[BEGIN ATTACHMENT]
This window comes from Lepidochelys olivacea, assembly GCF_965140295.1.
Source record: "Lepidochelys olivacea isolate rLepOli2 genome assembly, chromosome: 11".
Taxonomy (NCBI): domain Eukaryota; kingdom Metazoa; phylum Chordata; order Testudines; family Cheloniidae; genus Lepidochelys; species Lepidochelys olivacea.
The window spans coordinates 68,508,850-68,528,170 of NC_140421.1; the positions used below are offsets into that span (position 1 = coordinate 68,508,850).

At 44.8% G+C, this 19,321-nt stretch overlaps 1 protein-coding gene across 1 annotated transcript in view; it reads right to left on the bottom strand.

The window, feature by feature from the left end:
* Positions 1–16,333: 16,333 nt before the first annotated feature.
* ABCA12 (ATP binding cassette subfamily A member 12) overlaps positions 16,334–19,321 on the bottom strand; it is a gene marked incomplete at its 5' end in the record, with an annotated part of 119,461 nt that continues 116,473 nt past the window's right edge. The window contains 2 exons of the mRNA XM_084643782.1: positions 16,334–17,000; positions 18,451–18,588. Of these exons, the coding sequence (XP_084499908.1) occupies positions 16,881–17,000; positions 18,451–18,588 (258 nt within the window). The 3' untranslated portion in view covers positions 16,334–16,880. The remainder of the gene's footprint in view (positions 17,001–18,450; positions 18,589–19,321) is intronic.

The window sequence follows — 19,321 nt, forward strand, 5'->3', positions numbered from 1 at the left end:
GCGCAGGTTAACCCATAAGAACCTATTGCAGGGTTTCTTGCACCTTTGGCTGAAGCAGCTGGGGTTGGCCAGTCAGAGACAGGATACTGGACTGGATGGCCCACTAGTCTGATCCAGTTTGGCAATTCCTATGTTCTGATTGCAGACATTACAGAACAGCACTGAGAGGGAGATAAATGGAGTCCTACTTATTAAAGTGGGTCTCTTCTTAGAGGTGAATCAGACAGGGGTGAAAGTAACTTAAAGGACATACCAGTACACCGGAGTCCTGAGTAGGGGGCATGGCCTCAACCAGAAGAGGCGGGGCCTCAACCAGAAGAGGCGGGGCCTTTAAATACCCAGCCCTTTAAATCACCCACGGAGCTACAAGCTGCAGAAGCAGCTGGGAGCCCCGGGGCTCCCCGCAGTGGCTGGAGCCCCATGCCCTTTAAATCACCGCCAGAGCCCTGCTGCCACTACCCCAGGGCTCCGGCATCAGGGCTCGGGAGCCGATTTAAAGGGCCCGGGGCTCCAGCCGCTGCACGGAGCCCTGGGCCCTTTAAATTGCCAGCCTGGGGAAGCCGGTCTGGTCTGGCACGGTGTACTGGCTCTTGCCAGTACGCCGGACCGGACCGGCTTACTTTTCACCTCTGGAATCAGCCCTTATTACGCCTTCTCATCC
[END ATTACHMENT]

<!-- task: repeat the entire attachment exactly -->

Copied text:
This window comes from Lepidochelys olivacea, assembly GCF_965140295.1.
Source record: "Lepidochelys olivacea isolate rLepOli2 genome assembly, chromosome: 11".
Taxonomy (NCBI): domain Eukaryota; kingdom Metazoa; phylum Chordata; order Testudines; family Cheloniidae; genus Lepidochelys; species Lepidochelys olivacea.
The window spans coordinates 68,508,850-68,528,170 of NC_140421.1; the positions used below are offsets into that span (position 1 = coordinate 68,508,850).

At 44.8% G+C, this 19,321-nt stretch overlaps 1 protein-coding gene across 1 annotated transcript in view; it reads right to left on the bottom strand.

The window, feature by feature from the left end:
* Positions 1–16,333: 16,333 nt before the first annotated feature.
* ABCA12 (ATP binding cassette subfamily A member 12) overlaps positions 16,334–19,321 on the bottom strand; it is a gene marked incomplete at its 5' end in the record, with an annotated part of 119,461 nt that continues 116,473 nt past the window's right edge. The window contains 2 exons of the mRNA XM_084643782.1: positions 16,334–17,000; positions 18,451–18,588. Of these exons, the coding sequence (XP_084499908.1) occupies positions 16,881–17,000; positions 18,451–18,588 (258 nt within the window). The 3' untranslated portion in view covers positions 16,334–16,880. The remainder of the gene's footprint in view (positions 17,001–18,450; positions 18,589–19,321) is intronic.

The window sequence follows — 19,321 nt, forward strand, 5'->3', positions numbered from 1 at the left end:
GCGCAGGTTAACCCATAAGAACCTATTGCAGGGTTTCTTGCACCTTTGGCTGAAGCAGCTGGGGTTGGCCAGTCAGAGACAGGATACTGGACTGGATGGCCCACTAGTCTGATCCAGTTTGGCAATTCCTATGTTCTGATTGCAGACATTACAGAACAGCACTGAGAGGGAGATAAATGGAGTCCTACTTATTAAAGTGGGTCTCTTCTTAGAGGTGAATCAGACAGGGGTGAAAGTAACTTAAAGGACATACCAGTACACCGGAGTCCTGAGTAGGGGGCATGGCCTCAACCAGAAGAGGCGGGGCCTCAACCAGAAGAGGCGGGGCCTTTAAATACCCAGCCCTTTAAATCACCCACGGAGCTACAAGCTGCAGAAGCAGCTGGGAGCCCCGGGGCTCCCCGCAGTGGCTGGAGCCCCATGCCCTTTAAATCACCGCCAGAGCCCTGCTGCCACTACCCCAGGGCTCCGGCATCAGGGCTCGGGAGCCGATTTAAAGGGCCCGGGGCTCCAGCCGCTGCACGGAGCCCTGGGCCCTTTAAATTGCCAGCCTGGGGAAGCCGGTCTGGTCTGGCACGGTGTACTGGCTCTTGCCAGTACGCCGGACCGGACCGGCTTACTTTTCACCTCTGGAATCAGCCCTTATTACGCCTTCTCATCC